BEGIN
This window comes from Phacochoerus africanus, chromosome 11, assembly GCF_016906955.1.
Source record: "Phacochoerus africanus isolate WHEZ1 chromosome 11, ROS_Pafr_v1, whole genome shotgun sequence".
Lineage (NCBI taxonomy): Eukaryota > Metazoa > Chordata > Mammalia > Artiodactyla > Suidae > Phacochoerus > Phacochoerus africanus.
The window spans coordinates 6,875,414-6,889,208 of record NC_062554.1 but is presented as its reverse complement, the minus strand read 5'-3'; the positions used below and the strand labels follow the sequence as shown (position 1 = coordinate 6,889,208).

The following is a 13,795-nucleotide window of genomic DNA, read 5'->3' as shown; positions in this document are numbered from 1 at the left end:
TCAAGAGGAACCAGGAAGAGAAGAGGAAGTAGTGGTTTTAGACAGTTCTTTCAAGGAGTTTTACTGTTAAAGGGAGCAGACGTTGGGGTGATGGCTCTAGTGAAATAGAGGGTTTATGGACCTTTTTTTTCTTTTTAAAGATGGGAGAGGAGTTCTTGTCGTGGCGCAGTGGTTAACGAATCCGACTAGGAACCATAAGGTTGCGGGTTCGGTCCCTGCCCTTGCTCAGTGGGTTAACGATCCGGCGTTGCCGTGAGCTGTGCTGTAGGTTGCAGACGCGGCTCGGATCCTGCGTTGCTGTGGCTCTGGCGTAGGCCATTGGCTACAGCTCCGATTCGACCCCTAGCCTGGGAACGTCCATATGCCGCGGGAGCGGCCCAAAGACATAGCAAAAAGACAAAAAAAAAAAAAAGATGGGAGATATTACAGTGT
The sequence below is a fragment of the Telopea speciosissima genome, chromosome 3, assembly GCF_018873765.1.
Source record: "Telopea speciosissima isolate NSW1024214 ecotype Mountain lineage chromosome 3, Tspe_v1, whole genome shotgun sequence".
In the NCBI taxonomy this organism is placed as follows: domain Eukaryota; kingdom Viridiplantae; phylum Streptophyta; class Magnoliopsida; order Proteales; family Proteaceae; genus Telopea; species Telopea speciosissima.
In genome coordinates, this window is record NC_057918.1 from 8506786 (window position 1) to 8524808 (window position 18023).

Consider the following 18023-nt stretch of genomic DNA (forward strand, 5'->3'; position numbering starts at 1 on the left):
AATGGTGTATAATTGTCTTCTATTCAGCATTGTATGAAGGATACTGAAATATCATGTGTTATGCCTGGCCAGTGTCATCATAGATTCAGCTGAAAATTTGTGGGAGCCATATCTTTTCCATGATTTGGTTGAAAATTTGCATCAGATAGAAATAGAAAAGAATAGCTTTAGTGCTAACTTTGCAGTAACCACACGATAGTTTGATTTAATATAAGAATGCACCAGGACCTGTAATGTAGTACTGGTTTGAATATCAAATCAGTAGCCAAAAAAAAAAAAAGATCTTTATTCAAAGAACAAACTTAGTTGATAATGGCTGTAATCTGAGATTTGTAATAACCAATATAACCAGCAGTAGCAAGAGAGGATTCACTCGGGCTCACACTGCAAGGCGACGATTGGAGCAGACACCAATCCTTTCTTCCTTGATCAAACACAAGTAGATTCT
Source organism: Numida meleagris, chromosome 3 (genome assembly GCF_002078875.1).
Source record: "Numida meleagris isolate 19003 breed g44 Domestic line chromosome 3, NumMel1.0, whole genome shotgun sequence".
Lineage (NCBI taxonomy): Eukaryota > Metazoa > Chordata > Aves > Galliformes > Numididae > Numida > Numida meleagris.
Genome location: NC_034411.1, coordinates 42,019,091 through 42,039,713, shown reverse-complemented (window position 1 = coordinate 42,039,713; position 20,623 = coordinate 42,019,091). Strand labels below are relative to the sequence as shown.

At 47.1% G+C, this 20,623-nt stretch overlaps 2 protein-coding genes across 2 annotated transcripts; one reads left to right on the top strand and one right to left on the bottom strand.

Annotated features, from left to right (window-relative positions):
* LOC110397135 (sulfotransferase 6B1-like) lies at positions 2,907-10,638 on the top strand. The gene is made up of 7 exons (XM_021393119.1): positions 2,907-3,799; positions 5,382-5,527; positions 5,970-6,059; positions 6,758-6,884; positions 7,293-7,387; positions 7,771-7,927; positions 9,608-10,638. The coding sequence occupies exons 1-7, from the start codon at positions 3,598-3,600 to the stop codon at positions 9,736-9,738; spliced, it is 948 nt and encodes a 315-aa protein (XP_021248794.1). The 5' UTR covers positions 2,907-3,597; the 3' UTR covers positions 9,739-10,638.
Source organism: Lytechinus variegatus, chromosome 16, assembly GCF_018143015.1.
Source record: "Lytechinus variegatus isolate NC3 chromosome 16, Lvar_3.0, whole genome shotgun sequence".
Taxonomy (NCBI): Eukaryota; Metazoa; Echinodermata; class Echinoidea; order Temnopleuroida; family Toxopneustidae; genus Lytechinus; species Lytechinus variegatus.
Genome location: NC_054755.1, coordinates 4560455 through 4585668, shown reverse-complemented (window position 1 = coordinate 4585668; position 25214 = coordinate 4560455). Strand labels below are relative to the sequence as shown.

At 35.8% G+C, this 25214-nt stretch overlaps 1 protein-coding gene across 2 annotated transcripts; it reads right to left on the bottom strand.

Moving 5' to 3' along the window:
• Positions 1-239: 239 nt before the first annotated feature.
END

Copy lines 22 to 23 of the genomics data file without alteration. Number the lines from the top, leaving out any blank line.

Taxonomy (NCBI): Eukaryota; Metazoa; Echinodermata; class Echinoidea; order Temnopleuroida; family Toxopneustidae; genus Lytechinus; species Lytechinus variegatus.
Genome location: NC_054755.1, coordinates 4560455 through 4585668, shown reverse-complemented (window position 1 = coordinate 4585668; position 25214 = coordinate 4560455). Strand labels below are relative to the sequence as shown.